UNFPA and the Government of Tanzania Launch the Preparations for the Country's 2012 Population and Housing Census
- 23 February 2009
DAR ES SALAAM, Tanzania –Thoraya Ahmed Obaid, Executive Director of UNFPA, the United Nations Population Fund, today joined the Vice-President of Tanzania, Ali Mohamed Shein, in launching preparations for the country’s population and housing census to take place in 2012.
At the event, Ms. Obaid praised Tanzania for making the political and financial commitment to generate data for development planning to reduce poverty.
“The Population and Housing Census 2012 will take place just three years before the deadline to achieve the Millennium Development Goals,” said Ms. Obaid. “It will provide an opportunity to the Government of Tanzania to adjust policies so that the goals can be met by 2015.”
The census, the fifth to be conducted in Tanzania since its independence in 1964, is expected to cost $90.3 million. The last census took place in 2002 and recorded a population of about 34.5 million people. It is now estimated that Tanzania’s population will reach 45.8 million people in 2012.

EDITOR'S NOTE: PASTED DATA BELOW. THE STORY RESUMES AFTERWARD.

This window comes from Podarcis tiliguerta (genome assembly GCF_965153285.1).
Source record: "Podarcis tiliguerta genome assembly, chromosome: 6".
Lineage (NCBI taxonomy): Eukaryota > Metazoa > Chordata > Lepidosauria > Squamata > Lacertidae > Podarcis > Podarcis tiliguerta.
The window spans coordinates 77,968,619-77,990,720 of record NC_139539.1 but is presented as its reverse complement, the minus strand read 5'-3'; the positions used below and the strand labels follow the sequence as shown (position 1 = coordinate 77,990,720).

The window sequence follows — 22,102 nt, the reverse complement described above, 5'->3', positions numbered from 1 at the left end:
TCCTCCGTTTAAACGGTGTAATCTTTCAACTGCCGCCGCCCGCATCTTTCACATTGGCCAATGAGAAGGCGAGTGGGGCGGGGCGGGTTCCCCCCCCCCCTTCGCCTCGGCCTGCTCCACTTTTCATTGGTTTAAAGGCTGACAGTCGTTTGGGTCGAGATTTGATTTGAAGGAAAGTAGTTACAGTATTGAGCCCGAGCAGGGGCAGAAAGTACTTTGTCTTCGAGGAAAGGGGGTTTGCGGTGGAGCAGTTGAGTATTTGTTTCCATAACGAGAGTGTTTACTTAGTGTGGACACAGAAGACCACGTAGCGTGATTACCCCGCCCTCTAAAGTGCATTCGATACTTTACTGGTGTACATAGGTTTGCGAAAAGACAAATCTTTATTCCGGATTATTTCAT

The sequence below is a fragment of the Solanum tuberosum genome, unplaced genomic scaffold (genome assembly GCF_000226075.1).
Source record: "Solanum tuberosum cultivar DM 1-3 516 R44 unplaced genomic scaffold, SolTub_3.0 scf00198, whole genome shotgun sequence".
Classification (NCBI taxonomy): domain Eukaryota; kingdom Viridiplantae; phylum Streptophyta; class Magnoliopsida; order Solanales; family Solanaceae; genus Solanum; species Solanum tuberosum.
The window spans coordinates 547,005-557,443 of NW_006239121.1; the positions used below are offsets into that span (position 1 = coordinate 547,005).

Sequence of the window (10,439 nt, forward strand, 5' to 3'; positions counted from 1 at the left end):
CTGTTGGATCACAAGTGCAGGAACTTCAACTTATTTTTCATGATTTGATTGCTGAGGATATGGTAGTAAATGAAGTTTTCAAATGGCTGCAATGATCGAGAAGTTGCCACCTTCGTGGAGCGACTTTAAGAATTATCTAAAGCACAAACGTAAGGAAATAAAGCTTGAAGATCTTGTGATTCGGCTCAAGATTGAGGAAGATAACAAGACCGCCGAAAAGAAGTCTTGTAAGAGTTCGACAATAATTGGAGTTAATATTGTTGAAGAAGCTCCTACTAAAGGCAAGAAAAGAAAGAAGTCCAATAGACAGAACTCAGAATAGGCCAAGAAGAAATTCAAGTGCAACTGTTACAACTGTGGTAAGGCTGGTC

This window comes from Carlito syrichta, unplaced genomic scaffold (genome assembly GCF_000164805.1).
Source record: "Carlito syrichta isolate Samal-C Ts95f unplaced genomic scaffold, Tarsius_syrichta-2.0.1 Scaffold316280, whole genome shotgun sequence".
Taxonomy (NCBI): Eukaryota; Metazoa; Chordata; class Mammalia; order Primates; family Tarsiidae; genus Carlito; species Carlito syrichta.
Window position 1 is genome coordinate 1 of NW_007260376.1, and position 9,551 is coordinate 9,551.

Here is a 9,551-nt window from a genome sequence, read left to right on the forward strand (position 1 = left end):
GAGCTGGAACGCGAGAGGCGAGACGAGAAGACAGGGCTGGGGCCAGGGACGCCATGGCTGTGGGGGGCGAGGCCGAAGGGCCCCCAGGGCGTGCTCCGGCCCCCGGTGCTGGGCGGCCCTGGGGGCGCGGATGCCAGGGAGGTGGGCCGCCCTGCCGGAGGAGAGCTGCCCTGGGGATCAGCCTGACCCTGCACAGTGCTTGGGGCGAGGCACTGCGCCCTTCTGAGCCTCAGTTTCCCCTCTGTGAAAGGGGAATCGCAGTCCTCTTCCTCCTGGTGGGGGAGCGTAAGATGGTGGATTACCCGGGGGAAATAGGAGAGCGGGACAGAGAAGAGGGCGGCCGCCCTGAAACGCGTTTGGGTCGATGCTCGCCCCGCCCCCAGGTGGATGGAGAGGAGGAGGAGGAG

Ms. Obaid emphasized the importance of the census in giving a clear picture of maternal health in the country. “The Government of Tanzania has taken strong measures to ensure that no woman dies while giving life,” she said. “It is now imperative to have a clear picture of maternal health in order to measure progress and inform interventions.”
Earlier today, Ms. Obaid delivered more than 400 boxes of contraceptives to the Tanzanian Ministry of Health in order to fill part of the gap in the country’s reproductive health supplies and to underline UNFPA’s support to improving the sexual and reproductive health of Tanzanians, including their access to voluntary family planning information and services. Access to family planning is considered one of the key interventions to prevent maternal death. Worldwide, about half a million women die every year in childbirth. In Tanzania, approximately 8,000 women die every year due to pregnancy and child birth.
The Vice-President of Tanzania thanked the United Nations for the important role it plays in supporting the government to improve maternal health and other development efforts.
“I would like to pay special appreciation to the United Nations system for the technical and financial support on population and development that Tanzania has received,” Dr. Shein said in his statement.
This event is part of Ms. Obaid’s five-day official visit to Tanzania to gain greater understanding of the achievements and challenges of the United Nations system in supporting Tanzania’s development and the achievement of the Millennium Development Goals.